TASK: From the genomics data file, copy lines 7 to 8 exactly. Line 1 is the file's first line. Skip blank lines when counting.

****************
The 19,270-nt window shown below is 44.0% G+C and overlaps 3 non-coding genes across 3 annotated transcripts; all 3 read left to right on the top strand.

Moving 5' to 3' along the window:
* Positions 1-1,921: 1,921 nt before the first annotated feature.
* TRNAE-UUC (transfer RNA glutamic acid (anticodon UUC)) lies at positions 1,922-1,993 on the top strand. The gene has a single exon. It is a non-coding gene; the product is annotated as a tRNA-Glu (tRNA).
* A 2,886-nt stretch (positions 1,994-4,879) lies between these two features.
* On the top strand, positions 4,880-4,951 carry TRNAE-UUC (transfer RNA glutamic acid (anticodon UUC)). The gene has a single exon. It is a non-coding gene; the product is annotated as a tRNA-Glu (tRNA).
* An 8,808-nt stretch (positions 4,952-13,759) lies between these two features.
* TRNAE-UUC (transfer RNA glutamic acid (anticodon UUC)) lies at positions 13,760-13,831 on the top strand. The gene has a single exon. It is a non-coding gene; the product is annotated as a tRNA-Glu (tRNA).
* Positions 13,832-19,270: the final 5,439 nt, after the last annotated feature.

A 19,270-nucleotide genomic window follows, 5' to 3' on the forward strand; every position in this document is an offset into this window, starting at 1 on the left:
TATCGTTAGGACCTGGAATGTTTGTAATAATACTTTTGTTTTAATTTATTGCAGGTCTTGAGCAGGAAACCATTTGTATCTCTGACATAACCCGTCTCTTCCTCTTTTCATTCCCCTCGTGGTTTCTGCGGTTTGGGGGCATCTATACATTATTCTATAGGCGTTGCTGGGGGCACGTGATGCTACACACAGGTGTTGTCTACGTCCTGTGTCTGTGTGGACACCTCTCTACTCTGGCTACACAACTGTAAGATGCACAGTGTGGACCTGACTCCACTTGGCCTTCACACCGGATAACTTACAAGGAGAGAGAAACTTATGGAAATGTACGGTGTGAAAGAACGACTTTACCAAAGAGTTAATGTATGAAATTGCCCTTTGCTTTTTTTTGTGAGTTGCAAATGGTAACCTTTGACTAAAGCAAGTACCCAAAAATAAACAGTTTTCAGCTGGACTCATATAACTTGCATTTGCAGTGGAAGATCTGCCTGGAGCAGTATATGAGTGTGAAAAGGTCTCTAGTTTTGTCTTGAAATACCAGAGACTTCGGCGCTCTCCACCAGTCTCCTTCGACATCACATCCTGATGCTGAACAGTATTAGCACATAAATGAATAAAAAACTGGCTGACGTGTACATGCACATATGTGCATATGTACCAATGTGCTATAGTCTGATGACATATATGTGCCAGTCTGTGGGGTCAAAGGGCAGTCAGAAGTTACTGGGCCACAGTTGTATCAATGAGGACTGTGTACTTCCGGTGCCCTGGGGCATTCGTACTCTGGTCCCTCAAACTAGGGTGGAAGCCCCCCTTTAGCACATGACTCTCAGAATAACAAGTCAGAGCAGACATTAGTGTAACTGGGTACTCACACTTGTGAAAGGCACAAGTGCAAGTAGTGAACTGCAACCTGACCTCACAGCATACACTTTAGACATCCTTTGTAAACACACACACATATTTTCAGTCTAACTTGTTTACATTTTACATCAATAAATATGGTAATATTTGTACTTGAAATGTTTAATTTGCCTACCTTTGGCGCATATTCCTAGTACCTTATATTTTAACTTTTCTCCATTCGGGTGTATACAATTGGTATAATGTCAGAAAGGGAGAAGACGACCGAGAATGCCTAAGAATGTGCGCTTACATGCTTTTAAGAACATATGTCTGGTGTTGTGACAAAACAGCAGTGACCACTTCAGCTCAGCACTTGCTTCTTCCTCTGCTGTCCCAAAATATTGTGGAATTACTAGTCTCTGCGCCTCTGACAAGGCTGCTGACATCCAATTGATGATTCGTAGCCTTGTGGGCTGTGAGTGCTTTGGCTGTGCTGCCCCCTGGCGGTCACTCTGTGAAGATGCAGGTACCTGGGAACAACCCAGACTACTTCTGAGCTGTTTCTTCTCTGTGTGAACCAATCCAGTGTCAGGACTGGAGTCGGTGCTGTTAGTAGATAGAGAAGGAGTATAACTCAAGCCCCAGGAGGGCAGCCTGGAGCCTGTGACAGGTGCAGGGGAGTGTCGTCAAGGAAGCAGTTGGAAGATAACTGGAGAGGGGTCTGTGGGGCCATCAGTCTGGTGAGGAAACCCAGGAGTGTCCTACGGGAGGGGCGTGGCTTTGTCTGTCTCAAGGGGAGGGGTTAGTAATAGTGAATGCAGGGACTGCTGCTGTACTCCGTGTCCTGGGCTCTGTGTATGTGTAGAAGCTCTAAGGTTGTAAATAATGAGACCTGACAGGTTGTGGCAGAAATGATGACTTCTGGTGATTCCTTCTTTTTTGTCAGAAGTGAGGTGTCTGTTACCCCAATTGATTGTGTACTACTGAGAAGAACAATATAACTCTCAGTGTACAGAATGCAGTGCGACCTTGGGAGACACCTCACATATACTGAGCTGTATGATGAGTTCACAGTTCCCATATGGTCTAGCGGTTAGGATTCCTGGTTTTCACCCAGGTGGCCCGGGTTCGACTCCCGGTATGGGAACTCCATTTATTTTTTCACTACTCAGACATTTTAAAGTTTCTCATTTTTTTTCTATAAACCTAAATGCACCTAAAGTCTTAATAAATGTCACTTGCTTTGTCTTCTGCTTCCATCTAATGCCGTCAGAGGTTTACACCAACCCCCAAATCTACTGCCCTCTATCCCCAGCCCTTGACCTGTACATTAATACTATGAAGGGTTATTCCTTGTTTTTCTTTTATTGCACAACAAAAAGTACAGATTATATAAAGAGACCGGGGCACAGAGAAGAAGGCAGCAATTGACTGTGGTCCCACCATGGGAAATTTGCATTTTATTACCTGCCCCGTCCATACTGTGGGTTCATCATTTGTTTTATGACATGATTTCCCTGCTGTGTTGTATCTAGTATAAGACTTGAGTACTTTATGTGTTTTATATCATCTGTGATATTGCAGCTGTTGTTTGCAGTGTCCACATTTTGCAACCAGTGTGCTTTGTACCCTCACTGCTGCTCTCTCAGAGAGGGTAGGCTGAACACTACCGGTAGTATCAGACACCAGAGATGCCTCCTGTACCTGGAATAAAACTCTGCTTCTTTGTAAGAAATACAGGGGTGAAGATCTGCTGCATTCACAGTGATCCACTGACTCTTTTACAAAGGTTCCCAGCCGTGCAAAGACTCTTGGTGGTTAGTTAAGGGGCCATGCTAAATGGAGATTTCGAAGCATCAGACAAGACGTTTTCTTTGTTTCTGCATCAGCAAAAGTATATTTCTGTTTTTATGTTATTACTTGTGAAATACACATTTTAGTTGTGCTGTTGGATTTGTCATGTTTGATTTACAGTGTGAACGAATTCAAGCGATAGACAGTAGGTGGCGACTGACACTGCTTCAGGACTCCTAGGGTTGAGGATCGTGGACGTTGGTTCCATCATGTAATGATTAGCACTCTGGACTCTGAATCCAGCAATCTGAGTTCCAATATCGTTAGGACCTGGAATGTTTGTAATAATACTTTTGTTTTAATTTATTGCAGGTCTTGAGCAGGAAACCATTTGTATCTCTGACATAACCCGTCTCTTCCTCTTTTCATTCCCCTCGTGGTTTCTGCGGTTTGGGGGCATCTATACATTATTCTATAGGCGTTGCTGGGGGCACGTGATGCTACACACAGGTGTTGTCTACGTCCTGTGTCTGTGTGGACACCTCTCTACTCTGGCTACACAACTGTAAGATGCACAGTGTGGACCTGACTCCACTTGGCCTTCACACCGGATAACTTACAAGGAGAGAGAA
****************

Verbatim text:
* An 8,808-nt stretch (positions 4,952-13,759) lies between these two features.
* TRNAE-UUC (transfer RNA glutamic acid (anticodon UUC)) lies at positions 13,760-13,831 on the top strand. The gene has a single exon. It is a non-coding gene; the product is annotated as a tRNA-Glu (tRNA).